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recombinant protein vs native protein

recombinant native proteins

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#1 KhaleesiDany

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Posted 11 April 2015 - 03:31 PM

im reading a paper where they investigate the binding sites of eIF3, in one of the experiments they mutated the stem loop structure at a vicinity on mrna found to interact with eif3 to see the importance of the secondary structure for eif3 binding.  however they use a recombinant eif3 expressed from e.coli cells and they use native eif3 from hek cells. Why would they use recombinant eif3, what is the significance? i don't understand because it wasn't mentioned why in the paper. please help thanks



#2 james21

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Posted 21 July 2015 - 08:47 PM

Engineering cells to produce your protein of interest has many advantages, even though it can be challenging and the protein may be translated differently thus affecting it's function.  E. coli is a very good host organism because they are easy to grow, they grow quickly, they are easily transformed, etc.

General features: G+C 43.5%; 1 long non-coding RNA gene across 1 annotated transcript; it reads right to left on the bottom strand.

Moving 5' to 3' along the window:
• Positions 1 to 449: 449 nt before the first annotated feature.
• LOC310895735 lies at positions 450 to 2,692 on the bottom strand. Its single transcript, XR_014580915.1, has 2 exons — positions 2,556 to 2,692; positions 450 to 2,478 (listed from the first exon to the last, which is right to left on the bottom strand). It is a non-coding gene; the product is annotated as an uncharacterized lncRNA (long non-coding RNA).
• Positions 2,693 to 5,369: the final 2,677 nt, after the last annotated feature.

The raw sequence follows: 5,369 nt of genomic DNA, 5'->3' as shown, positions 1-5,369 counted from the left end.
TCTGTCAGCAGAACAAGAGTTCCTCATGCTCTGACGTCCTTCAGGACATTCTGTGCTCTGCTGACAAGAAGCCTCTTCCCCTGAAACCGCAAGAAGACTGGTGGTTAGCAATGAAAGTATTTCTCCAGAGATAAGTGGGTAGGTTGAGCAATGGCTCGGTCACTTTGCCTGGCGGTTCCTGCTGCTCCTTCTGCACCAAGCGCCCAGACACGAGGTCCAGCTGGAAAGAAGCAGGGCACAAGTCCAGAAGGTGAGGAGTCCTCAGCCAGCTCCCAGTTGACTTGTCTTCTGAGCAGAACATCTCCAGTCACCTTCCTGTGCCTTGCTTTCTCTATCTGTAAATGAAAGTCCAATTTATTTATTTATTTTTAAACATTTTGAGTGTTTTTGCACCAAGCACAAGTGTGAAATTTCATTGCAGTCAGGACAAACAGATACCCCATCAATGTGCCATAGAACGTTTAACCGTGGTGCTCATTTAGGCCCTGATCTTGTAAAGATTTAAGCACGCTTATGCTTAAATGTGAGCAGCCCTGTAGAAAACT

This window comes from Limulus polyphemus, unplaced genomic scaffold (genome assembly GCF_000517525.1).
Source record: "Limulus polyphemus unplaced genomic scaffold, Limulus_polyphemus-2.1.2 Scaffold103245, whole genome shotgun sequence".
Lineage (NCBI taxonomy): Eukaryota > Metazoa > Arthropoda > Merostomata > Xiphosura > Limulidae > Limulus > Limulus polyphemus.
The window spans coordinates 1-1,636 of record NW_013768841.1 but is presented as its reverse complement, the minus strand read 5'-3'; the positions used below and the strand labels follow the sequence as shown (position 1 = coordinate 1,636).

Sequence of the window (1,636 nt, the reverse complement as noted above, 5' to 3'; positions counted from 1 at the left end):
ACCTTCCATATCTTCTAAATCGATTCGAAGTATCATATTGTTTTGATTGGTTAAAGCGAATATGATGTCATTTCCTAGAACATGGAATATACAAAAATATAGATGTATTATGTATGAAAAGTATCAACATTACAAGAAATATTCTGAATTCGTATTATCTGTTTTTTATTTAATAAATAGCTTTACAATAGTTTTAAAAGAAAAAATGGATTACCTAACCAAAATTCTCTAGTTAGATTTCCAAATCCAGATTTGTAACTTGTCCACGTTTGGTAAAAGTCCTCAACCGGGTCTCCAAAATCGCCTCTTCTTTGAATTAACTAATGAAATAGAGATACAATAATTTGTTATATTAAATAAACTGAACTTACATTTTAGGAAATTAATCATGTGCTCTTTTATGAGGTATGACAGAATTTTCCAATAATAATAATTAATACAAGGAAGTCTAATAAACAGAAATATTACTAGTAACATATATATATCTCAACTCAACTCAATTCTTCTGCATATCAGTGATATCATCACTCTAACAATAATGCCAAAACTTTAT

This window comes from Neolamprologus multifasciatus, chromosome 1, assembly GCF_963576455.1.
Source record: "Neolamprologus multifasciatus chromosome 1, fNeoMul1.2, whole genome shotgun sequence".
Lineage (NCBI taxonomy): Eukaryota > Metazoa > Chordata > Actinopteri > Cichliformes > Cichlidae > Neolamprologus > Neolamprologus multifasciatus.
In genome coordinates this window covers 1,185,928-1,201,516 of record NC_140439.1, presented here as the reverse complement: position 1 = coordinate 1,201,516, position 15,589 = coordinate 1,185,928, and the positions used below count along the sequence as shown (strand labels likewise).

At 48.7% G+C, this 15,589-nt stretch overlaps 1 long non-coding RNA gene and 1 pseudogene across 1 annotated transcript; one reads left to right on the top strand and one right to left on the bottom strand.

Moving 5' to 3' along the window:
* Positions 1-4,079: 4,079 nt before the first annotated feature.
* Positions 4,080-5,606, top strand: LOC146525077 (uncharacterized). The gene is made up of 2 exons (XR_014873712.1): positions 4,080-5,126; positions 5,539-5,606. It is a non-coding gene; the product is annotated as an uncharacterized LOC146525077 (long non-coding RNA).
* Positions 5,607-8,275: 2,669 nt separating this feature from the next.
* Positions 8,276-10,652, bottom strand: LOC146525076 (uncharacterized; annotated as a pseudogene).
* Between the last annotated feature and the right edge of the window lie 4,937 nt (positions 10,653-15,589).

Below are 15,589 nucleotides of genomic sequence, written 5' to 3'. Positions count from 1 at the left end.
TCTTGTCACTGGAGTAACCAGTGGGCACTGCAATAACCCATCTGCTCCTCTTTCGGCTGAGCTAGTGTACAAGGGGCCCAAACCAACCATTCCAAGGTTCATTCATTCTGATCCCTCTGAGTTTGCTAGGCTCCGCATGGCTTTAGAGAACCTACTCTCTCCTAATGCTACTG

MOST importantly though, if the stem-loop structure is mutated then the transgene has to be reintroduced back into a host.  My thoughts are that maybe hek cells are difficult to transform, unnecessarily expensive, not ideal to manage/store, honestly I don't know.  Maybe they use recombinant elF3 and native elF3 to compare and confirm that the eiF3 binding ability is unchanged.

 

E. coli is a great host and is a great model organism to start with if you are interested in a certain protein.

 







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